# Why is the last digit of $n^5$ equal to the last digit of $n$?

I was wondering why the last digit of $n^5$ is that of $n$? What's the proof and logic behind the statement? I have no idea where to start. Can someone please provide a simple proof or some general ideas about how I can figure out the proof myself? Thanks.

• Because $\varphi(10)=4$. – Sean Eberhard Aug 20 '12 at 12:55
• Since the question has been answered satisfacorily, I would just like to mention the deeper reason why the last digit stays the same. Assuming the last digit is $d$, we want to show that $d^5$ has last digit $d$, i.e., $d^5 \equiv d \mod 10$. Applying the Chinese Remainder Theorem, this is equivalent to showing $d^5 \equiv d \mod 2, 5$. For the first case, $5 \equiv 1 \mod 2$, so the claim follows directly. In the second case, $5 = 4 + 1 = \phi(5) + 1$, so the claim follows by Fermat's theorem. – Johannes Kloos Aug 20 '12 at 12:56
• @kloos Mod 2, $a^k \equiv a$ for all $a$ and all $k$, of course - needn't use any other property. – Thomas Andrews Aug 20 '12 at 13:34
• @Kloos: The second case follows immediately from Fermat's theorem, doesn't it? What does $5 = 4 + 1 = \phi(5) + 1$ have to do with it? – BlueRaja - Danny Pflughoeft Aug 20 '12 at 18:58
• Note that the reason it's 5 is because we are in base 10. If we were in base 12, 6^n would end in 6 since it's 1/2 of 12. You'd also find some very neat patterns in the way 3, 4, 8 and 9 work because they are 1/3, 1/4, 2/3 and 3/4 of 12. – Bill K Aug 20 '12 at 20:44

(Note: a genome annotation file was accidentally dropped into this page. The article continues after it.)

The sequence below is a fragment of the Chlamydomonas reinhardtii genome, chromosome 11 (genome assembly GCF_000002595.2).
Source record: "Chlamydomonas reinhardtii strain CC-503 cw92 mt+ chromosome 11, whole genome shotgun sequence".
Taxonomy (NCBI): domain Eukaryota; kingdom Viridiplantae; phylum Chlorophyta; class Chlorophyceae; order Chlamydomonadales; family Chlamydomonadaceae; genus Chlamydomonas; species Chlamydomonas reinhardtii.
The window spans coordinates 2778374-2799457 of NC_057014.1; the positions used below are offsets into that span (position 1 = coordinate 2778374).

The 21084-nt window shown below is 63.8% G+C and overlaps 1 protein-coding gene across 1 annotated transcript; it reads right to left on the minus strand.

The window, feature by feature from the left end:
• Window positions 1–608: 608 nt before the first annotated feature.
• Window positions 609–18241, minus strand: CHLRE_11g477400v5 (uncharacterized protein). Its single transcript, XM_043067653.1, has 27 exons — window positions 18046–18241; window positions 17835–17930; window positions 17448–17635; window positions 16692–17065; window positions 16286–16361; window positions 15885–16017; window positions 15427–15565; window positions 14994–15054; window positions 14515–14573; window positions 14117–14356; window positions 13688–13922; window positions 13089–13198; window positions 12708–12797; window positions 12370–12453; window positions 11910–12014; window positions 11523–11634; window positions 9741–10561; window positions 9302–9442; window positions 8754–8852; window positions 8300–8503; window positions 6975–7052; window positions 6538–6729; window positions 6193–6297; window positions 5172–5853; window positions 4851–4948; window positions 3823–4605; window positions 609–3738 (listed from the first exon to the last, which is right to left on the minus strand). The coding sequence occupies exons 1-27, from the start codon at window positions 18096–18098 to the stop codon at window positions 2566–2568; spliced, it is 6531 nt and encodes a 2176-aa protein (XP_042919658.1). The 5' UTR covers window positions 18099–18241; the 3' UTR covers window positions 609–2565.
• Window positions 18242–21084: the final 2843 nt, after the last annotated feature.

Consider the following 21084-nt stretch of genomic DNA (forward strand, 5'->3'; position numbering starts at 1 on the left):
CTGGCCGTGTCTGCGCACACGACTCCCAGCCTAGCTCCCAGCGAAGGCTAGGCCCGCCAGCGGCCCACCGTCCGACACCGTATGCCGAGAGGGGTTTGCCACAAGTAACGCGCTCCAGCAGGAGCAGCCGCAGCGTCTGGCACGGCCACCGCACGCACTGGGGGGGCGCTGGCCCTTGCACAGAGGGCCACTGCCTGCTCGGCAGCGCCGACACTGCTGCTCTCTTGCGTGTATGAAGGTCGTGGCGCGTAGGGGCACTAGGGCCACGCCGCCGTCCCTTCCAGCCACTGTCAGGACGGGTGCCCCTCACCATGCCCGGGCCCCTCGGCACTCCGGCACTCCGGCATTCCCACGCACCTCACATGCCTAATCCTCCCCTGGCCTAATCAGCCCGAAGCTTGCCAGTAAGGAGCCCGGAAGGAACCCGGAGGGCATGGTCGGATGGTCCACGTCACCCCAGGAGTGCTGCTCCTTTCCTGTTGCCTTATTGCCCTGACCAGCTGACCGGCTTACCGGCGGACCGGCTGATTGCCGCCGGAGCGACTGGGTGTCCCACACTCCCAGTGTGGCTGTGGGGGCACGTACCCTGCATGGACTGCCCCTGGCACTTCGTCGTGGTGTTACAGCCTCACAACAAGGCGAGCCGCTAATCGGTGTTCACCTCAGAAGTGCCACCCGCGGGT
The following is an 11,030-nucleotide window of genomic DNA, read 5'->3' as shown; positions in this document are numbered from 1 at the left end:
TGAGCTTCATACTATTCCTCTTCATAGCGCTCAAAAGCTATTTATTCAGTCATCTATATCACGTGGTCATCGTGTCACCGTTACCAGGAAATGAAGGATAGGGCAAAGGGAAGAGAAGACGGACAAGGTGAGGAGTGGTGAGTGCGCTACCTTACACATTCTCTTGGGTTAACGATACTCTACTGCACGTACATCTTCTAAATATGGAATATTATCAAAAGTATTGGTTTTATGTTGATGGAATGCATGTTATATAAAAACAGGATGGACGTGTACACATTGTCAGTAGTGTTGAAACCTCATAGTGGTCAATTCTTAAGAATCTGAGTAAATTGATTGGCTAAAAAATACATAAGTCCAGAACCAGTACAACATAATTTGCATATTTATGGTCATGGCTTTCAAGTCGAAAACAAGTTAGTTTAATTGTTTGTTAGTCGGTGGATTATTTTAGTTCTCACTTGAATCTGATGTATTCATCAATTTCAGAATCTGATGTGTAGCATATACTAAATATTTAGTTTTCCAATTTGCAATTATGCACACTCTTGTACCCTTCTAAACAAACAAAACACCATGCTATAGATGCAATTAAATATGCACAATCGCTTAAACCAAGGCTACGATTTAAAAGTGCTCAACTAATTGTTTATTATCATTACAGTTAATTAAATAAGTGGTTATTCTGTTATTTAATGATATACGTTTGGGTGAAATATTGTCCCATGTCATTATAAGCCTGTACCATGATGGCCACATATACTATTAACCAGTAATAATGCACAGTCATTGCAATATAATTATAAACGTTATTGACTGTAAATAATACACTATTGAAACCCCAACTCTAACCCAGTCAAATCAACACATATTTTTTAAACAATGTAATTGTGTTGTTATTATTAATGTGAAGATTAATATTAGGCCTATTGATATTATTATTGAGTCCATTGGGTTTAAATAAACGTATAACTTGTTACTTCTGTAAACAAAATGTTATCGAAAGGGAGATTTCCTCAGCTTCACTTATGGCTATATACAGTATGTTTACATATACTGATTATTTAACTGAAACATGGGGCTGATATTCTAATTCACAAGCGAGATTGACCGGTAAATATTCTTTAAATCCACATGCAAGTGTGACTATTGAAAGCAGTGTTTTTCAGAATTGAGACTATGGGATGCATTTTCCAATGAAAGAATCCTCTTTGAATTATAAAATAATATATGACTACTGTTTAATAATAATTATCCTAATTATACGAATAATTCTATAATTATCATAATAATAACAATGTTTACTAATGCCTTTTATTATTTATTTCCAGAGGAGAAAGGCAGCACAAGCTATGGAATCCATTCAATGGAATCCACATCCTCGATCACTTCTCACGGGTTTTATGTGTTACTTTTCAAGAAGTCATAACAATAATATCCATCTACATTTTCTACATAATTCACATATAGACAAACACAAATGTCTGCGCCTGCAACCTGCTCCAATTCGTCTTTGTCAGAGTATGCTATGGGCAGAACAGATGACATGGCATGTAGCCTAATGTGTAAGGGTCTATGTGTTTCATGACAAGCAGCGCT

## 7 Answers

Alternatively, you could prove that $n^5-n$ is divisible by $10$ by induction. If $n=0$, it is obviously true.

Assume true for $n$, we need to show that:

$$(n+1)^5-(n+1) = n^5 + 5n^4 + 10n^3 + 10n^2 + 5n + 1 - (n+1) \\=n^5 - n + 10(n^3+n^2) +5n(n^3+1)$$

is divisible by 10.

But $n^5-n$ is divisibly by $10$ by induction, and $10(n^3+n^2)$ is obviously divisible by $10$, so all you need to show is that $5n(n^3+1)$ is divisible by $10$, which is the same as proving that $n(n^3+1)$ is divisible by $2$.

The fundamental reason for this, as everybody has noted, is due to rules of modular arithmetic.

• I get it! :) Thanks a bunch. – Jeel Shah Aug 20 '12 at 18:21
• I would say, n(n^3+1) because either n is even, in which case n times anything is even, or n is odd, in which case n^3 is odd and (n^3+1) is even. – Malvolio Aug 20 '12 at 20:23
• @Malvolio Yep, I was just leaving a step out for the OP. – Thomas Andrews Aug 20 '12 at 21:03

Note, the last digit of $n^5$ can only be affected by the last digit of $n$. That is, the 1s digit of any power of $n$ will only be affected by the ones digit of $n$, and not the 10s, 100s, or any other digit. So, you only have 10 cases, 0, 1, 2, 3, 4, 5, 6, 7, 8, 9. All you have to do is try them separately. $0^5 = 0$, $1^5 = 1$, $2^5 = 32$, $3^5 = 243$, ..., $9^5 = 59049$.

If you've heard of modular arithmetic, all numbers mod 10 are going to be in the set $\{0, 1, 2, 3, 4, 5, 6, 7, 8, 9\}$. And, this is why we only need consider these 10 cases.

• Okay but why is it mod 10? What's the purpose behind mod 10? – Jeel Shah Aug 20 '12 at 13:02
• @gekkostate: because $n \pmod 10$ is the last digit of $n$, being the remainder when $n$ is divided by $n$ – Ross Millikan Aug 20 '12 at 13:09